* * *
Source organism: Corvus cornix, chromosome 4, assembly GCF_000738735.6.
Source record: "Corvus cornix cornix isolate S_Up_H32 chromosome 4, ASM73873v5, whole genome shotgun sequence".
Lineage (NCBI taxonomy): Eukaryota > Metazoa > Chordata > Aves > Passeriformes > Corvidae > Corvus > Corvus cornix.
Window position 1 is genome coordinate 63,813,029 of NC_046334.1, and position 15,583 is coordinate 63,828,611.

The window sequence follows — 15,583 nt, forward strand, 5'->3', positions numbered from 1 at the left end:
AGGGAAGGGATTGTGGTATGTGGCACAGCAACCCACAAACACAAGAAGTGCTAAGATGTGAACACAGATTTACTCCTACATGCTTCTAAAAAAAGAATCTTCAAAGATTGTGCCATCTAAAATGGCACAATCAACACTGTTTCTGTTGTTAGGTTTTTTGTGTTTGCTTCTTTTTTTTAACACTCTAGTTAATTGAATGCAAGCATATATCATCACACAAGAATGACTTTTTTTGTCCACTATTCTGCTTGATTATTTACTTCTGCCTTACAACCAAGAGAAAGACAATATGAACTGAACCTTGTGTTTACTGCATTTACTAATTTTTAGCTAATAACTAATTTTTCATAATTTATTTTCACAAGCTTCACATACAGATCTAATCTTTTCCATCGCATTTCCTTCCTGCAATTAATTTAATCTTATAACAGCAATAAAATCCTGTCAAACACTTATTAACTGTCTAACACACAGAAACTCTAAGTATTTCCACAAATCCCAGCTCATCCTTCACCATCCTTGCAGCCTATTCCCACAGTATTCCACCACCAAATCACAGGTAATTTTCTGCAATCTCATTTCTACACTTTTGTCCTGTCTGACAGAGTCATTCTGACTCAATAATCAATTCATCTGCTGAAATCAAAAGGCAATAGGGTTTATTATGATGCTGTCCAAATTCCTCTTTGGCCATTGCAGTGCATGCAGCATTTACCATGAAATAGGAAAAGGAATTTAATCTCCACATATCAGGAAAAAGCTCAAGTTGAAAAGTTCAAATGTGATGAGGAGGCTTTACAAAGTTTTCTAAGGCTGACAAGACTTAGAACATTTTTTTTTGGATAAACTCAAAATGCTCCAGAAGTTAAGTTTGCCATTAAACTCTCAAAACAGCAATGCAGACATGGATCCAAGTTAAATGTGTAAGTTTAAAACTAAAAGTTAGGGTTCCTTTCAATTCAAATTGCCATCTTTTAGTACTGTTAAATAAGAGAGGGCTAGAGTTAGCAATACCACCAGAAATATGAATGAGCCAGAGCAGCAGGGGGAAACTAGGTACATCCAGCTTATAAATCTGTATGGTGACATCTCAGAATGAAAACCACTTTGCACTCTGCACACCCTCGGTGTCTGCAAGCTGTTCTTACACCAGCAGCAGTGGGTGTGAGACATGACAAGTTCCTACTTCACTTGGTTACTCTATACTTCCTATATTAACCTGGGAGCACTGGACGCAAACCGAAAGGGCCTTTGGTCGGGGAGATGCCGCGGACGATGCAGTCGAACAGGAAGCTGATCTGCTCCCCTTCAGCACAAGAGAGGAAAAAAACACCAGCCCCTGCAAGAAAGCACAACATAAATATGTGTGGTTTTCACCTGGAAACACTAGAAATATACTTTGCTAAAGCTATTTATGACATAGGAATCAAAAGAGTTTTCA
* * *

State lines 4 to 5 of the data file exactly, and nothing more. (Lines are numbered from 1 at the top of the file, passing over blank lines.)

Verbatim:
Window position 1 is genome coordinate 63,813,029 of NC_046334.1, and position 15,583 is coordinate 63,828,611.

The window sequence follows — 15,583 nt, forward strand, 5'->3', positions numbered from 1 at the left end: